A Soldier's Story
I have slowly come to understand that if we are to succeed in Iraq, we must either change the way we perceive and treat those we want to help or we must disengage the great percentage of our military from the population. The Iraqi base where I now live was once a small American base. The anxiety and distress of American soldiers in years past are scratched in the ceiling over my bed. "The mind is a terrible thing...," "keep a sharp look-out during your descent," "happiness is a temporary state of mind," "control is just an illusion" and "nothing is as it seems." Across the room, on another wall, next to another bed, are other words from another soldier. They read, "My score in this War: Arabs=10, cars=10, houses=3."
American soldiers are angry and frustrated with Iraqis. Iraqis are angry and frustrated with Americans. Many Iraqis just want American soldiers to go away, and I struggle within myself not to agree. Day after day I observe the interactions of Americans with Iraqis and am often ashamed. I see that required classes given to all American soldiers on cultural sensitivity do not work; 100,000 or more American soldiers daily interacting, engaging and fighting Iraqis within their own society for more than three years will inevitably create a wellspring of citizen hostility. In this war, none of us can change who we fundamentally are.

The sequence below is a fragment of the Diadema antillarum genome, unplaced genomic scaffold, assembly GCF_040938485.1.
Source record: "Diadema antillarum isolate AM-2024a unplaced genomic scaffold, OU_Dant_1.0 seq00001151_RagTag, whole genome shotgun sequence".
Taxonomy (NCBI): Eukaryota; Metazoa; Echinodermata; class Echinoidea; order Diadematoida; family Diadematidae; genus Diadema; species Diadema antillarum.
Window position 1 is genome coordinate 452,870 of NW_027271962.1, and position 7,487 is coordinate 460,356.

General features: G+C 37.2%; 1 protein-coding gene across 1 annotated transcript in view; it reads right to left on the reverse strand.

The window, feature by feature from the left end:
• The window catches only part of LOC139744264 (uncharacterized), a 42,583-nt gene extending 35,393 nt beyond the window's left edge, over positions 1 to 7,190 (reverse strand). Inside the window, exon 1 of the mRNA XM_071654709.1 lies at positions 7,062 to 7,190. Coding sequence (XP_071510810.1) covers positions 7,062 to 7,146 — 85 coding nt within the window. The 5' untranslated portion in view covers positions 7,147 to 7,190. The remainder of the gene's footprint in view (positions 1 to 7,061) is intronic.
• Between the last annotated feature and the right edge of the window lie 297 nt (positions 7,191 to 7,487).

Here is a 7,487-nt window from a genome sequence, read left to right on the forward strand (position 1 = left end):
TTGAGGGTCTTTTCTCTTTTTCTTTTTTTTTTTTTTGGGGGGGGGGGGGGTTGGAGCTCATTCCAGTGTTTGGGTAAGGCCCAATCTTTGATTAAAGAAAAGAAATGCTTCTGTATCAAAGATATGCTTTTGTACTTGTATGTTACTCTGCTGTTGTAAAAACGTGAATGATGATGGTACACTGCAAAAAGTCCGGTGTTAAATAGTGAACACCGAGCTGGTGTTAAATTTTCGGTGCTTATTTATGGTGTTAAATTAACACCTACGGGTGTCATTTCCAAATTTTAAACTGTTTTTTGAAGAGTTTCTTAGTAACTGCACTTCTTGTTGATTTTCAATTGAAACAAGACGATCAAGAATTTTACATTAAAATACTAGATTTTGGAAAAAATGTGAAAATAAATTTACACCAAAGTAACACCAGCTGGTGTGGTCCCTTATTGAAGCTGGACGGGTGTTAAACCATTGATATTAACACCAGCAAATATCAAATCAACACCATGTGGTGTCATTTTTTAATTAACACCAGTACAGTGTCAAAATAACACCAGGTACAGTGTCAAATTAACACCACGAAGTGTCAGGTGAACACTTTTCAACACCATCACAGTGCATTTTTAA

American military culture interacts with Iraqi Islamic culture like a head-on collision. And massive deployments of American soldiers fighting a counterinsurgency now hurts more than it helps. When we focus on the military solution to resolve a social problem, we inevitably create more insurgents than we can capture or kill. As a consequence, real "Islamic terrorists" subverting their own tolerant religion will use this popular anger and sense of resentment to their advantage. As much as they hate and fear us, they also say that we cannot just leave the mess that we have made.
"I know the American military cannot now leave Iraq," says another captured insurgent whom I will call Muhammad. "If you did, we would all start fighting each other until one person killed enough enemies to come out on top. When I stop seeing your military shooting at civilians on our streets and I stop seeing Iraqi soldiers and policemen as your puppets, then I will stop fighting."
Muhammad may be naïve and living in a bubble of projected motivations and false perceptions. But his bubble burst when he was captured and plucked from an insular society. My own bubble burst when I was taken out of my society and put into Muhammad's. Military leaders tell us to "focus on training the Iraqi soldiers and policemen to fight, and do not fight the insurgency yourself." Yet if the citizen is angry with us, won't this anger just transfer to the very people we train and fight with? What if we are unintentionally assuring that the Iraqi soldiers and policemen will have someone to fight against if we leave?
The Iraqi civilian I speak with says that is so. In the eyes of many, there is now no difference between the American on patrol and the Iraqi policeman or soldier who is with the American on patrol. If the citizen believes that the American military is an "occupying power," won't he now perceive the Iraqi policeman or soldier as this occupier's puppet?